The New Encyclopedia Of Southern Culture

Author: Celeste Ray
Editor: UNC Press Books
ISBN: 1469616580
File Size: 80,39 MB
Format: PDF, ePub, Docs
Read: 1127

Transcending familiar categories of "black" and "white," this volume of The New Encyclopedia of Southern Culture complicates and enriches our understanding of "southernness" by identifying the array of cultures that combined to shape the South. This exploration of southern ethnicities examines the ways people perform and maintain cultural identities through folklore, religious faith, dress, music, speech, cooking, and transgenerational tradition. Accessibly written and informed by the most recent research that recovers the ethnic diversity of the early South and documents the more recent arrival of new cultural groups, this volume greatly expands upon the modest Ethnic Life section of the original Encyclopedia. Contributors describe 88 ethnic groups that have lived in the South from the Mississippian Period (1000-1600) to the present. They include 34 American Indian groups, as well as the many communities with European, African, and Asian cultural ties that came to the region after 1600. Southerners from all backgrounds are likely to find themselves represented here.

Crooked Paths To Allotment

Author: C. Joseph Genetin-Pilawa
Editor: UNC Press Books
ISBN: 0807837415
File Size: 33,59 MB
Format: PDF, ePub, Docs
Read: 1976

Standard narratives of Native American history view the nineteenth century in terms of steadily declining Indigenous sovereignty, from removal of southeastern tribes to the 1887 General Allotment Act. In Crooked Paths to Allotment, C. Joseph Genetin-Pilawa complicates these narratives, focusing on political moments when viable alternatives to federal assimilation policies arose. In these moments, Native American reformers and their white allies challenged coercive practices and offered visions for policies that might have allowed Indigenous nations to adapt at their own pace and on their own terms. Examining the contests over Indian policy from Reconstruction through the Gilded Age, Genetin-Pilawa reveals the contingent state of American settler colonialism. Genetin-Pilawa focuses on reformers and activists, including Tonawanda Seneca Ely S. Parker and Council Fire editor Thomas A. Bland, whose contributions to Indian policy debates have heretofore been underappreciated. He reveals how these men and their allies opposed such policies as forced land allotment, the elimination of traditional cultural practices, mandatory boarding school education for Indian youth, and compulsory participation in the market economy. Although the mainstream supporters of assimilation successfully repressed these efforts, the ideas and policy frameworks they espoused established a tradition of dissent against disruptive colonial governance.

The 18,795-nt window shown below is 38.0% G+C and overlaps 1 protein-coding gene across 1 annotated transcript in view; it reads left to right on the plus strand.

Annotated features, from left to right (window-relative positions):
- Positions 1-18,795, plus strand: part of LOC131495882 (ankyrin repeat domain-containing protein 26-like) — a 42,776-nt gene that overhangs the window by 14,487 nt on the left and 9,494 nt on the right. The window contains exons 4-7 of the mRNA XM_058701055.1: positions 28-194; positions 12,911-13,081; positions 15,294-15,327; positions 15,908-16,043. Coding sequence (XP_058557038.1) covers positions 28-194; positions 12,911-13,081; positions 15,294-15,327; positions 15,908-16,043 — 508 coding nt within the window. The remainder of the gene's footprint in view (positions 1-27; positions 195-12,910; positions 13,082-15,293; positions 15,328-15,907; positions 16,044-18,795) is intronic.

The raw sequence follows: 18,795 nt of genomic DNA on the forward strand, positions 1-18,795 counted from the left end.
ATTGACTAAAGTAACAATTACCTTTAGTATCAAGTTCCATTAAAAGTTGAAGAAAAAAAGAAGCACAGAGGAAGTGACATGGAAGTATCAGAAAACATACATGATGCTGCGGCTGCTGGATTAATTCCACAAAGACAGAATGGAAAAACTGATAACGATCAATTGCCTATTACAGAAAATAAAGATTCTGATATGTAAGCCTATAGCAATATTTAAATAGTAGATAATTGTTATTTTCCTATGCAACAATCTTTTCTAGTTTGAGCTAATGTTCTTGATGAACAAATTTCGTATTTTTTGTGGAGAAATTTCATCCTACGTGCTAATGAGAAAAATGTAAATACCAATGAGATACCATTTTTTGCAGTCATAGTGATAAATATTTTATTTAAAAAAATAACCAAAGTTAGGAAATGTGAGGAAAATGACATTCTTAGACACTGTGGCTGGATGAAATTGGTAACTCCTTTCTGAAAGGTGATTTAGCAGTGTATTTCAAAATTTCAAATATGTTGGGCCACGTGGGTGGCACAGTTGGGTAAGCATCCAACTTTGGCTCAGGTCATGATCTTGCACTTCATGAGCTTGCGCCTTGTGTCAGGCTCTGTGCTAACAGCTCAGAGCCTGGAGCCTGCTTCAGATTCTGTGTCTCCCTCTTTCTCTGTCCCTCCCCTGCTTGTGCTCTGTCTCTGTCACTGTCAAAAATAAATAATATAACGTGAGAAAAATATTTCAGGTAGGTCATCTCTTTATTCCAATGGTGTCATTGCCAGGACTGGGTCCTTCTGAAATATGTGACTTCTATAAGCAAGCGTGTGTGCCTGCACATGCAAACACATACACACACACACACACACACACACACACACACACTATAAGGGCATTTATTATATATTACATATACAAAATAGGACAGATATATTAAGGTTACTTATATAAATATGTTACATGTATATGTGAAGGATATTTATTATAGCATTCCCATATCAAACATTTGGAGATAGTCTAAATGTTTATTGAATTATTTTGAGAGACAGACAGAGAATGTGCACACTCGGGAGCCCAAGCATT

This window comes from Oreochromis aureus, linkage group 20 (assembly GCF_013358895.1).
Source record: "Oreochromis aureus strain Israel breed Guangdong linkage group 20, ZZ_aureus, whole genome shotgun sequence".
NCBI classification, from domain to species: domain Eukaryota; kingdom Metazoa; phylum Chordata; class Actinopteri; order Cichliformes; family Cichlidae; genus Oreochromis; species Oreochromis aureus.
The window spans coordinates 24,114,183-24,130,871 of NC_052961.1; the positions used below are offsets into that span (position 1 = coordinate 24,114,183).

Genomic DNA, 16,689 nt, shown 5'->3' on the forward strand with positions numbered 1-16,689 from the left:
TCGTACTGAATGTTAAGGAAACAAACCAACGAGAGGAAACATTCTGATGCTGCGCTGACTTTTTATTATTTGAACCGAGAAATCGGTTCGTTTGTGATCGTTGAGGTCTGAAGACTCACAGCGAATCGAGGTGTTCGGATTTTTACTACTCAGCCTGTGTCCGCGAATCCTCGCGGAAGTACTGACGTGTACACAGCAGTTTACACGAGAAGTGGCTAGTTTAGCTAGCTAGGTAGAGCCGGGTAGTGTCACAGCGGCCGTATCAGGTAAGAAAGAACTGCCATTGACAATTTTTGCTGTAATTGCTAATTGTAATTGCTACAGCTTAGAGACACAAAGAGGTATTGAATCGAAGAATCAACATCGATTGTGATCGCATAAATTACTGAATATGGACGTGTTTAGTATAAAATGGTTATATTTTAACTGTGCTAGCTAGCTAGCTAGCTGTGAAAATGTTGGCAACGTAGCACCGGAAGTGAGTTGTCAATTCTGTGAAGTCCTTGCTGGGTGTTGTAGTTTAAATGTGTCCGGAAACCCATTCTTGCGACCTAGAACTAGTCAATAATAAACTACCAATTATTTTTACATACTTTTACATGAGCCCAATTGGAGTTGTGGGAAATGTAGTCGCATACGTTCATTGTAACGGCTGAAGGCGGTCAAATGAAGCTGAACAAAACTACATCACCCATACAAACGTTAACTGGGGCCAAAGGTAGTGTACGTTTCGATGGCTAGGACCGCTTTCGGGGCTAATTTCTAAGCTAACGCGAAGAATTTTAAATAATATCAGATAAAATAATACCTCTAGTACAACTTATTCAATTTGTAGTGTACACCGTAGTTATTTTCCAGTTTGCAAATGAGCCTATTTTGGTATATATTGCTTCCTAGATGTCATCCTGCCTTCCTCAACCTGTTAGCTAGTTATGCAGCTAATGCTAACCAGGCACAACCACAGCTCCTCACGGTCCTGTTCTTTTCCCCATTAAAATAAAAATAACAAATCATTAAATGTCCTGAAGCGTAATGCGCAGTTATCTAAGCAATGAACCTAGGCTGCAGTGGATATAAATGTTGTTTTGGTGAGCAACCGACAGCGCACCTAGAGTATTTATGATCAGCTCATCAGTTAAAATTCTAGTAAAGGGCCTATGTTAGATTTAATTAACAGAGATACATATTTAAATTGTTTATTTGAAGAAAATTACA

Democracy Participation And Contestation

Author: Emmanuelle Avril
Editor: Routledge
ISBN: 1317750764
File Size: 20,53 MB
Format: PDF, ePub
Read: 6785

The establishment of democracy on both sides of the Atlantic has not been a smooth evolution towards an idealized presumed endpoint. Far from it, democratization has been marked by setbacks and victories, a process often referred to as ‘contested democracy’. In view of recent mobilizations such as the Arab Spring and the Occupy movement, in which new technologies have played a key role, there is a need for a renewed analysis of the long-term evolution of US and UK political systems. Using new areas of research, this book argues that the ideals and the practices of Anglo-American democracy can be best understood by studying diverse forms of participation, which go beyond classical expressions of contestation and dissent such as voting. The authors analyze political parties, social movements, communications and social media, governance, cultural diversity, identity politics, public-private actors and social cohesion to illustrate how the structure and context of popular participation play a significant role in whether, and when, citizens ́ efforts have any meaningful impact on those who exercise political power. In doing so, the authors take crucial steps towards understanding how a vigorous public sphere and popular sovereignty can be made to work in today’s global environment. This book will be of interest to students and scholars of political science, British and US history, democracy, political participation, governance, social movements and politics.

Tennessee Historical Quarterly

File Size: 31,28 MB
Format: PDF
Read: 8332

The Unknown American Revolution

Author: Gary B. Nash
Editor: Penguin
ISBN: 1440627053
File Size: 11,17 MB
Format: PDF, Kindle
Read: 8027